If the latest survey had shown that these inflation expectations were rising again – despite the interest rate hikes and the RBNZ jaw that has occurred over the past quarter – then we can be very confident that a 75-point rise in OCR would come into play next week. (August 17) OCR review.

One of the most watched things in next week’s review (and I would say, in fact the MOST watched) will be what the RBNZ comes up with in terms of forecasts (over the next three years) of OCR .

Now, again, it’s not really RBNZ predicting what OCR will be like. This is the RBNZ’s best estimate, all things being equal, of the kind of level the OCR might need to be at to meet the central bank’s inflation target.

If inflation suddenly goes off a cliff, the RBNZ will not stubbornly stick to an OCR of 4% three years from now (well, I hope not!) just because it forecasts such a level. No. This will remove the OCR. The RBNZ will be happy to be “wrong” or “inaccurate” with its OCR forecast. Very happy!

The thing is though, by increasing these forecast levels when an OCR forecast ‘trail’ was last released (in May), the RBNZ did a lot to hammer home the message that it was seriously serious about bringing down the ‘inflation. And that in turn overturned those pesky inflation expectations.

This, in turn, means the RBNZ may not need to raise the OCR as high as it predicted in May – although that’s not clear yet (and I don’t foresee it !)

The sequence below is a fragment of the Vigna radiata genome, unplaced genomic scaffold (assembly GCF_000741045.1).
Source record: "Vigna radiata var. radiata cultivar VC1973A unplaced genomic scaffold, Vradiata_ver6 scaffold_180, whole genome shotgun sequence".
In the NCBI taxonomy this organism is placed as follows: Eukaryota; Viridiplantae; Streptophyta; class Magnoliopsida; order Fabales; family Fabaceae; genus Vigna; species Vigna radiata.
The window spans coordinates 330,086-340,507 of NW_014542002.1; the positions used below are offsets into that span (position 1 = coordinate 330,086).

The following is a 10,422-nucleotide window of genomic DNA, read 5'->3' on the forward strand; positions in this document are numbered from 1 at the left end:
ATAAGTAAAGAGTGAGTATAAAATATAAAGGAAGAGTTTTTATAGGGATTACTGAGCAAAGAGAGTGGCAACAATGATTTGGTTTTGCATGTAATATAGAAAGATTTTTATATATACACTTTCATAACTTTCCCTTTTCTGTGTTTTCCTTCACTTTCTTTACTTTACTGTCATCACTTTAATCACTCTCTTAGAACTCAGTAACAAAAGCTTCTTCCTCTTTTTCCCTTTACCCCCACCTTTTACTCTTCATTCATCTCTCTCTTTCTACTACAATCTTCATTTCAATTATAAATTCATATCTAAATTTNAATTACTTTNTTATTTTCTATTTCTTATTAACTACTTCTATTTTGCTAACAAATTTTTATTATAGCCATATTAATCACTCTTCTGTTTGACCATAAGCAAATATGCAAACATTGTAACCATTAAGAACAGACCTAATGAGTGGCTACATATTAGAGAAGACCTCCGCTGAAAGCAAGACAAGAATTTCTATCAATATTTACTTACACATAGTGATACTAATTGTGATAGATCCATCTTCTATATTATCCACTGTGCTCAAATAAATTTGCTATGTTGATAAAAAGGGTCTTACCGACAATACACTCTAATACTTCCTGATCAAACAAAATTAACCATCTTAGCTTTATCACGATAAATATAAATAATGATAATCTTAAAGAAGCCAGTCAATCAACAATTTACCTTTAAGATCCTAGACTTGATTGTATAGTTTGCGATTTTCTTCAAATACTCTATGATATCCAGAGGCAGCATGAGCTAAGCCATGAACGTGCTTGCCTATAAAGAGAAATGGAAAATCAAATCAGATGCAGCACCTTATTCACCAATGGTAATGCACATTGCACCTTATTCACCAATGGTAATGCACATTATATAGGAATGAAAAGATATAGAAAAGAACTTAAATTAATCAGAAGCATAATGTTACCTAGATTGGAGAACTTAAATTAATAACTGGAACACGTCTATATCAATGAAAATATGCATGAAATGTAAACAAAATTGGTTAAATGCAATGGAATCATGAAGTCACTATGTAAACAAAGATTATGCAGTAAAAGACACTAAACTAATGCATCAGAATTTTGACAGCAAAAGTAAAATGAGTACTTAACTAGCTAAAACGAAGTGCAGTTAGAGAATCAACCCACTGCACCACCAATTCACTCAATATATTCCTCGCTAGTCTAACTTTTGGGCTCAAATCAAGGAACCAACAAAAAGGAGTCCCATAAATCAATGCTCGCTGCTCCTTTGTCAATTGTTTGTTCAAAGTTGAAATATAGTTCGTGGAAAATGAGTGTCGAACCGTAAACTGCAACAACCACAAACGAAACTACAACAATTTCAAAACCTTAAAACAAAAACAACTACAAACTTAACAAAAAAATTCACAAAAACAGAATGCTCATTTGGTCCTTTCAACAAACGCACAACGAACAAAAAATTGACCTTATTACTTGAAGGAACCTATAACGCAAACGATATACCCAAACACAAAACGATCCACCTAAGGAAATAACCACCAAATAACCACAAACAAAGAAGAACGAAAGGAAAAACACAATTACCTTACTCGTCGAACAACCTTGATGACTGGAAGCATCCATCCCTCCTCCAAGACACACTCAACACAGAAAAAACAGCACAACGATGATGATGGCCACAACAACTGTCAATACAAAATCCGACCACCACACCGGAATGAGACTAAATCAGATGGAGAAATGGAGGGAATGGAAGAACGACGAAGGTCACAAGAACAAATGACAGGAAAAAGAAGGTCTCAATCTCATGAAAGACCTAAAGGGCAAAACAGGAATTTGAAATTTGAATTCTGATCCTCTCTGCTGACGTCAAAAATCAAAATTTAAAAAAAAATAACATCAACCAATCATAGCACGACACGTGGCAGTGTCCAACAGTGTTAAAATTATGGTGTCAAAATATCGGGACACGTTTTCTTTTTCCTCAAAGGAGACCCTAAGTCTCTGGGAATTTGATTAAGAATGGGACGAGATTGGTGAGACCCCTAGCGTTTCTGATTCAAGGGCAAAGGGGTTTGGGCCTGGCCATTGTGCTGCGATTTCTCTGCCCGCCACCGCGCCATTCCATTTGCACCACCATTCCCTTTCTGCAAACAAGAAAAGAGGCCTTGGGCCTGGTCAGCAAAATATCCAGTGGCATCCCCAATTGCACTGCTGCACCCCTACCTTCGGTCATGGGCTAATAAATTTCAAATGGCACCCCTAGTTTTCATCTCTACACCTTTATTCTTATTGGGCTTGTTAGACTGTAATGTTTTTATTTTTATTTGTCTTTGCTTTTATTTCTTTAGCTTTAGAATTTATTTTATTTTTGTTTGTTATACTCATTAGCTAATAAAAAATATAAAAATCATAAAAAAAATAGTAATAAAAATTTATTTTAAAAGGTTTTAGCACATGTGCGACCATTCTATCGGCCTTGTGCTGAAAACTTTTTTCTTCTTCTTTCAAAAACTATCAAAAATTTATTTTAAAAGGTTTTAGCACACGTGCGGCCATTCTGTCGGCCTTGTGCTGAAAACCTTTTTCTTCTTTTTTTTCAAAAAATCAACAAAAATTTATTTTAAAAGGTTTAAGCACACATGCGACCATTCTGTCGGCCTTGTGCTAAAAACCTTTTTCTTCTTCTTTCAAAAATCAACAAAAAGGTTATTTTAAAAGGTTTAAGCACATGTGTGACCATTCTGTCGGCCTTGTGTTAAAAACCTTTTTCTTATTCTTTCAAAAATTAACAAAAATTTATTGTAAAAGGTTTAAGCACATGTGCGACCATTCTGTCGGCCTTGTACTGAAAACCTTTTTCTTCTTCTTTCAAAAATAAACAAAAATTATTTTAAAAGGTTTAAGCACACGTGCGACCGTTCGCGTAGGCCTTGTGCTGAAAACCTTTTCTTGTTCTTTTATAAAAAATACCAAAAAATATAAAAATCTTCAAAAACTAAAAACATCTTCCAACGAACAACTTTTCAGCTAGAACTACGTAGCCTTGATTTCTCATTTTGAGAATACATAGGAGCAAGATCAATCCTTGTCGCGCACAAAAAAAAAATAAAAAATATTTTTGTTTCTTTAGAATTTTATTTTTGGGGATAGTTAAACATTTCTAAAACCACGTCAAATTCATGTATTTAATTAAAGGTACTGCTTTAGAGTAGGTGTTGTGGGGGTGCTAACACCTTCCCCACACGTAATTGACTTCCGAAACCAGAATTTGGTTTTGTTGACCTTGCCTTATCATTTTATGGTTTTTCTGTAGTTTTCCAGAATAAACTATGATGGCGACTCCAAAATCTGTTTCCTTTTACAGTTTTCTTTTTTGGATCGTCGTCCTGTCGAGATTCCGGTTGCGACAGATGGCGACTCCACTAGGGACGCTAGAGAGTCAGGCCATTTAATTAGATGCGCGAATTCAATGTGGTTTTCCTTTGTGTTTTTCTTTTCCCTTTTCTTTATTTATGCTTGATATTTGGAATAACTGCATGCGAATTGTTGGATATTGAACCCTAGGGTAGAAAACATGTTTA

The inflationary shocks of the 1970s and 1980s left many ingrained inflation expectations in the public. People just expected prices to rise and so based their expectations of rising wages etc. on those inflationary expectations. It was one of the great triumphs of the modern era of inflation targeting that these expectations were – over time – drowned out.

Inflation has been back with us in a serious way for only about a year or so, but it is already showing signs of getting its feet under the table and getting comfortable. The latest labor market figures for the June quarter showed that wage increases are taking off – not surprising in the face of inflation at 7.3%.

But how are employers reacting to these wage increases? Especially if they don’t believe inflation will go down? Well, raising prices of course, which makes goods more expensive for their employees, who then come for higher wages, etc., etc.

The upshot is that the RBNZ didn’t have very long to “kill” inflation expectations before we faced a likely scenario of continued high inflation.

Economists believe that 7.3% will turn out to be the peak of our inflation – but that doesn’t mean the inflation behemoth will come back into the hole and leave us with a nice, benign 2% again. No. Imagine if inflation was still 6% in five years? Whole new generations of people will discover how unpleasant and pervasive persistent inflation is.

So, to go back to the very beginning. Hey, I admit I may have lied a bit. As far as I know, the inflation rate could be 3.07% in two years. I do not know. Nobody does.

What I do know is that the real story is that people are starting to believe that inflation is going to come down. And that’s what matters.

The RBNZ will not be outdone, however. Neither should he.